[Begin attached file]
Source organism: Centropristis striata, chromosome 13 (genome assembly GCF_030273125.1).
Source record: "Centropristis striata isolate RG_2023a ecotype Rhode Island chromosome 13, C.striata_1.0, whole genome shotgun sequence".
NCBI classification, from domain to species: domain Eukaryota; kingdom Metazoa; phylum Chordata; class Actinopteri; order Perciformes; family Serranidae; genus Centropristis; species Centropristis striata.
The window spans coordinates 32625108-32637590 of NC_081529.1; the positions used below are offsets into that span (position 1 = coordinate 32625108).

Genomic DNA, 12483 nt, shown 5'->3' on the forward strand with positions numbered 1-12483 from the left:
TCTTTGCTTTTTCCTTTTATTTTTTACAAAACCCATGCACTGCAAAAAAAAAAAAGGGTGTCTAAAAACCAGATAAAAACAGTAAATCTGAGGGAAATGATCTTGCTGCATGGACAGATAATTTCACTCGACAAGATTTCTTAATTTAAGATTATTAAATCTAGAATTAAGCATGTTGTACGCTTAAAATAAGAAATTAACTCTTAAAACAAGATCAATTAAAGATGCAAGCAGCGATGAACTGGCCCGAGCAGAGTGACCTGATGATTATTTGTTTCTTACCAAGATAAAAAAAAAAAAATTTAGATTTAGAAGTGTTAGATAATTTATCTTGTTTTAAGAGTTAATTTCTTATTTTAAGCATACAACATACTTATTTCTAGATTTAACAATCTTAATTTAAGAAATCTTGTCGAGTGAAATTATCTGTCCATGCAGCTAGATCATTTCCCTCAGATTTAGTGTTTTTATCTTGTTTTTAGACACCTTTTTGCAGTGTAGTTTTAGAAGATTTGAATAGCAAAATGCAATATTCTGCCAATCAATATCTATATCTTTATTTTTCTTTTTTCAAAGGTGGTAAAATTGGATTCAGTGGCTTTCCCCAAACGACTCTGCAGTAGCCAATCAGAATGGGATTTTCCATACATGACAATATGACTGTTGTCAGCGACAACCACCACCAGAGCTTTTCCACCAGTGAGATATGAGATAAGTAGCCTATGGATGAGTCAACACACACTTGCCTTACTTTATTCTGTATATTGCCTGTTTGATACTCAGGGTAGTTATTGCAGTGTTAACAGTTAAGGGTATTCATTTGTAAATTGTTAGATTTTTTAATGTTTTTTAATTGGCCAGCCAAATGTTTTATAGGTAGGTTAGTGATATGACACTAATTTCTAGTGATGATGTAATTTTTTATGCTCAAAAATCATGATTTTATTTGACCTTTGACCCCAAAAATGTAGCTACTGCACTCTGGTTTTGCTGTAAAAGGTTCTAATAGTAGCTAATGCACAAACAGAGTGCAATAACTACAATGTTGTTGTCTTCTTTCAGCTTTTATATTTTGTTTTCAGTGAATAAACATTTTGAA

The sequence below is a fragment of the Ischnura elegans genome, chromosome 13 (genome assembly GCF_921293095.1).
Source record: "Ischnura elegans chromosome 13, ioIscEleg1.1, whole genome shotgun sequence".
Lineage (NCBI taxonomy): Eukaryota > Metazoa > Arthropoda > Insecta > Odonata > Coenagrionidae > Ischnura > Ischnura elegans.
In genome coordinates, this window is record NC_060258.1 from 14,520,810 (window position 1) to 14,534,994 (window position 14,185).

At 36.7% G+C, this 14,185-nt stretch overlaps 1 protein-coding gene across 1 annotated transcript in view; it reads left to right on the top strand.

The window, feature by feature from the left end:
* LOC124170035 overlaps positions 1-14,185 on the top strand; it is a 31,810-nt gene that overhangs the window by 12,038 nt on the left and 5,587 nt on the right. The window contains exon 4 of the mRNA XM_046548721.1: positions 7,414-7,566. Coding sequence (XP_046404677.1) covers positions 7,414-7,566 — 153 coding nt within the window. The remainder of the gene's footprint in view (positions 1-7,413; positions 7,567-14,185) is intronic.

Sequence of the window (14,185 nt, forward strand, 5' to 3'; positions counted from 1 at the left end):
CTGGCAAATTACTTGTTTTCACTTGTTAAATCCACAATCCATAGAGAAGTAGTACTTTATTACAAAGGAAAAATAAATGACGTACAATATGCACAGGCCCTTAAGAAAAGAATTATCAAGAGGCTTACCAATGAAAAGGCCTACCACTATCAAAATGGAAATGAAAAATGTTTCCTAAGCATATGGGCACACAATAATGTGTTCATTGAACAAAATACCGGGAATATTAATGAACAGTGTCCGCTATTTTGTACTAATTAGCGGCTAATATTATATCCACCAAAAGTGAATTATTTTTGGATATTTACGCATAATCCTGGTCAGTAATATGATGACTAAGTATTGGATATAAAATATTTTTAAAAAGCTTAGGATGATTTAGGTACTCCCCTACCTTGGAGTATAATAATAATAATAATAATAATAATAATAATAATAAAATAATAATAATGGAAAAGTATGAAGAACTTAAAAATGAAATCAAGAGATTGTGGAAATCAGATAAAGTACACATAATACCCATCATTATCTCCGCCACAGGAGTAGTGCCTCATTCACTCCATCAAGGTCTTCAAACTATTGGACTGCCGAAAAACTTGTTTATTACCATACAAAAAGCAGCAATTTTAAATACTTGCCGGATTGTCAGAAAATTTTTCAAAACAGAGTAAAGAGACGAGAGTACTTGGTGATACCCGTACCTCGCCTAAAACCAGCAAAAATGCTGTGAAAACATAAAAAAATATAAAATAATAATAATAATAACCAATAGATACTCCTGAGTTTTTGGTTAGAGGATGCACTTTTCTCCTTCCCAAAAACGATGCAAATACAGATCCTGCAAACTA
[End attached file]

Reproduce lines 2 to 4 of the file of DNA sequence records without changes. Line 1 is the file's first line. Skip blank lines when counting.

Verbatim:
Source record: "Centropristis striata isolate RG_2023a ecotype Rhode Island chromosome 13, C.striata_1.0, whole genome shotgun sequence".
NCBI classification, from domain to species: domain Eukaryota; kingdom Metazoa; phylum Chordata; class Actinopteri; order Perciformes; family Serranidae; genus Centropristis; species Centropristis striata.
The window spans coordinates 32625108-32637590 of NC_081529.1; the positions used below are offsets into that span (position 1 = coordinate 32625108).